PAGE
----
Thursday, December 9, 2010

Fingerless Fleece Gloves Tutorial

You asked for voila! Here it is! I apologize for the slight delay...I was slightly distracted yesterday by my thrift store find, which I will blog about in length a little later I'm sure, but now on to the tutorial so you busy elves can make some fingerless fleece gloves too!

Start with 2 rectangular pieces of fleece. I have found 11"X 8 1/2" works well to make a medium size glove. I use 9 1/2" wide for a size large. You can adapt the width of your gloves by measuring around the palm of your hand (do not include the thumb) and add 1" to the total width to give you a 1/2" seam allowance. I find that is adequate and gives enough ease to slip your hand into the glove.
Fold the rectangle right sides together in half along the length, giving you a piece approximately 11" X 4 1/4" to work with. Measure 2" from the top and mark (or pin) and then measure another 2" from that point and mark (or pin).  That space is where the thumb opening will be.  Sew from the top to the first mark or pin.  Be sure to back stitch at that point as it will be a high stress area pulling the glove on and off. I suppose you could use a stretch stitch, but I have made hundreds of these with just a straight stitch and have not had any problems with stitches popping.  Raise the needle and presser foot and pull the glove 2 inches to your second mark or pin. Restart your seam (with a back stitch to reinforce) and sew to the end of the piece.

Turn your glove right side out. The fleece does not ravel, so I don't worry about finishing the thumb opening. You could also leave the ends unfinished, but I think a hem makes the glove more stable and it looks nicer. Fold up 1/2 inch to the wrong side and stitch around to hem both sides. You can use the free arm of your machine if that is easier, but I just whip it around.  You could use decorative stitching to embellish if you want. Your gloves are finished!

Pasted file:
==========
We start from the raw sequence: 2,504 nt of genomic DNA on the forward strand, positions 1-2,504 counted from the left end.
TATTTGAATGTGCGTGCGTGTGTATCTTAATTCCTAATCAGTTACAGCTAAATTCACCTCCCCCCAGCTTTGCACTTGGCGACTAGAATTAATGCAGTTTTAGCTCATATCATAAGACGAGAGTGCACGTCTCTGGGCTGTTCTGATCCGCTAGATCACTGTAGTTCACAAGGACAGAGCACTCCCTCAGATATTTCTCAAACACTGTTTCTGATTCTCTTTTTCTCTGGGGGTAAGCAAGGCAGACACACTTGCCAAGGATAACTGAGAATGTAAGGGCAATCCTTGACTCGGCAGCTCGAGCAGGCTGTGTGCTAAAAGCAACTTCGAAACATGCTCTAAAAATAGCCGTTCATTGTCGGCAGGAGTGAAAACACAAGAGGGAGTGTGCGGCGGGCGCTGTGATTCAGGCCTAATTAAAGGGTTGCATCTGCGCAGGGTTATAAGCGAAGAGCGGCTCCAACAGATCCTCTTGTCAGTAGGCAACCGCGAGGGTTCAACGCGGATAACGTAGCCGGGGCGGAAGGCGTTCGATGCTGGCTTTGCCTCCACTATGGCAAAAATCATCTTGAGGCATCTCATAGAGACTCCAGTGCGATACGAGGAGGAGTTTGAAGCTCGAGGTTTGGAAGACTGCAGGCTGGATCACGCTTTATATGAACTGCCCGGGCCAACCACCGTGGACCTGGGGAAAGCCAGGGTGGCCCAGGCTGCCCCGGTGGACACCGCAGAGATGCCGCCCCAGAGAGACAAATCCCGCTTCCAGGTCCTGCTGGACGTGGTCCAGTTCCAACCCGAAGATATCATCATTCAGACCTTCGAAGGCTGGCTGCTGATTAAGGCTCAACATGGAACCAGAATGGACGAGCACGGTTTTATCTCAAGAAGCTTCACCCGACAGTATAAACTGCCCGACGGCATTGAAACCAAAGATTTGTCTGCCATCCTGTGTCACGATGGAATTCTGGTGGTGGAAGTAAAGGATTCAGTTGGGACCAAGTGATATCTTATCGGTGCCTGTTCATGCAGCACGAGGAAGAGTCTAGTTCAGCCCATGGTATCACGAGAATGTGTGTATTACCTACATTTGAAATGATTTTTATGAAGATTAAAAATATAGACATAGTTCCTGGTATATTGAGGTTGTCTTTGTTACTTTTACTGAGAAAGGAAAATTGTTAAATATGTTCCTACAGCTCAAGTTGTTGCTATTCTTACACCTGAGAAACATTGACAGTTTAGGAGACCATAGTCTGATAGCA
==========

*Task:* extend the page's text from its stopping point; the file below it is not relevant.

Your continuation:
Here's what they look like on
Jazz hands to see the palm side!

Lastly, another variation of this project is that you could sew the entire seam and cut a thumb opening on the opposite side. I have done it both ways, but think that having the opening in the seam looks better and the backstitching adds more strength to the strain area. So there you have it! I hope you can make lots of warm fingerless gloves for your loved ones!


Heather said...

Very nice! My daughter always steals the ones I knit myself. I think I'll whip her up a pair real quick! Thanks for teh tutorial!

Cennetta said...

Cute. And great stocking stuffers.

gMarie said...

Love the Jazz Hands! lovely tutorial - fun gloves. I bet they go like hotcakes with your coworkers. g

Maryissewfast said...

My husband, the photographer, rolled eyes at Jazz hands! He didn't tell me my hair was a mess, but I was just grateful to get him to snap those pictures, so I didn't press my luck!!! :)

Anne L said...


Heather said...

Well, I made up two pairs! I gave my daughter hers last night and she said, "Oooo, they're warm!" Yay!